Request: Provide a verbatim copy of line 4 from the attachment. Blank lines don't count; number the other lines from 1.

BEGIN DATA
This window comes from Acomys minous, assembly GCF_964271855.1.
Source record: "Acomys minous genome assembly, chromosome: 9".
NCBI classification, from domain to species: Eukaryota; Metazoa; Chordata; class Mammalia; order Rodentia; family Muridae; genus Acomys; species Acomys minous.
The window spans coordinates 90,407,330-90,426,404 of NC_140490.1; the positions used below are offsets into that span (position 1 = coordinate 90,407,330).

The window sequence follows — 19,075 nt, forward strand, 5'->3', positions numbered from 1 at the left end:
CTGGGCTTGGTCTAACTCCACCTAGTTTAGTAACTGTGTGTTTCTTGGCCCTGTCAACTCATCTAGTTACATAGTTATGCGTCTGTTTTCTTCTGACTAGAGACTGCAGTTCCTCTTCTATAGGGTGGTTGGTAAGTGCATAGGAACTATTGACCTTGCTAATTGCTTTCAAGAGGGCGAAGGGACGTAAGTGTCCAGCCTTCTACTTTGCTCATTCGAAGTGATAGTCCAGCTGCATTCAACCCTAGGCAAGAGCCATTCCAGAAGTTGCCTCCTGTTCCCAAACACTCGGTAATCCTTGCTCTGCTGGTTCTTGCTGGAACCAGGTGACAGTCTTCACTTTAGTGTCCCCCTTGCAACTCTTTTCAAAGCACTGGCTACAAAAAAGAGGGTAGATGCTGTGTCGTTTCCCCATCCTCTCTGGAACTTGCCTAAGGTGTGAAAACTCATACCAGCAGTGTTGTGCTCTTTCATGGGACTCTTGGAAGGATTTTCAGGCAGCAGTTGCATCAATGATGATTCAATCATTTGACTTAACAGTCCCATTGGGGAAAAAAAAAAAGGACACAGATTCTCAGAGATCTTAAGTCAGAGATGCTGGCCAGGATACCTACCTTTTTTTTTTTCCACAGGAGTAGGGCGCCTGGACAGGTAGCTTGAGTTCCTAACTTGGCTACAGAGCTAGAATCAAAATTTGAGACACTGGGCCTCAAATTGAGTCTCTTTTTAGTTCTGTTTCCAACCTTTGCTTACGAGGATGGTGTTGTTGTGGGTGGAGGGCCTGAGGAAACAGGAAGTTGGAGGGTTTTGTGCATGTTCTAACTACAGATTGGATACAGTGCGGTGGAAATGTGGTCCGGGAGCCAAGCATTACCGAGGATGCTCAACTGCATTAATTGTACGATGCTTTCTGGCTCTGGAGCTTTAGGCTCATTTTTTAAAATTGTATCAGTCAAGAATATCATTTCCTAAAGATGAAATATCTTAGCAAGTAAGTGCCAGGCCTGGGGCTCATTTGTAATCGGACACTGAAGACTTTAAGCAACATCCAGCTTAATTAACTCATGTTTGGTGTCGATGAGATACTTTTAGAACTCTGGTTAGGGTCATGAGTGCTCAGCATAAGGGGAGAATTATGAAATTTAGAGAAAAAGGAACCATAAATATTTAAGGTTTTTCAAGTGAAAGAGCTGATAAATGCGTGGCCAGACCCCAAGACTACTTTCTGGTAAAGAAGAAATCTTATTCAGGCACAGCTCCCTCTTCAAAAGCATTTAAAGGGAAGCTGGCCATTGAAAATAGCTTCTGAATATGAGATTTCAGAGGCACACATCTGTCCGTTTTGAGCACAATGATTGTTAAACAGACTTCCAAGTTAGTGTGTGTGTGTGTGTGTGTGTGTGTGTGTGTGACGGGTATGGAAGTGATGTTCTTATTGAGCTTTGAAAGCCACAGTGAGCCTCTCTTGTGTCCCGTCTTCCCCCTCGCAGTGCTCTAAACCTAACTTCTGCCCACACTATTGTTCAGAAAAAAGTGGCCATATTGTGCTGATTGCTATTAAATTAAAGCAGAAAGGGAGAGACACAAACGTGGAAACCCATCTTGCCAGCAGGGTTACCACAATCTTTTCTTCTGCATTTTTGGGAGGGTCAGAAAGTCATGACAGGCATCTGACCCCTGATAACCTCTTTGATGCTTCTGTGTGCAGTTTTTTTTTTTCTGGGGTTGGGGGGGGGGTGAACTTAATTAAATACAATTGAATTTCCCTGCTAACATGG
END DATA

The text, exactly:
The window spans coordinates 90,407,330-90,426,404 of NC_140490.1; the positions used below are offsets into that span (position 1 = coordinate 90,407,330).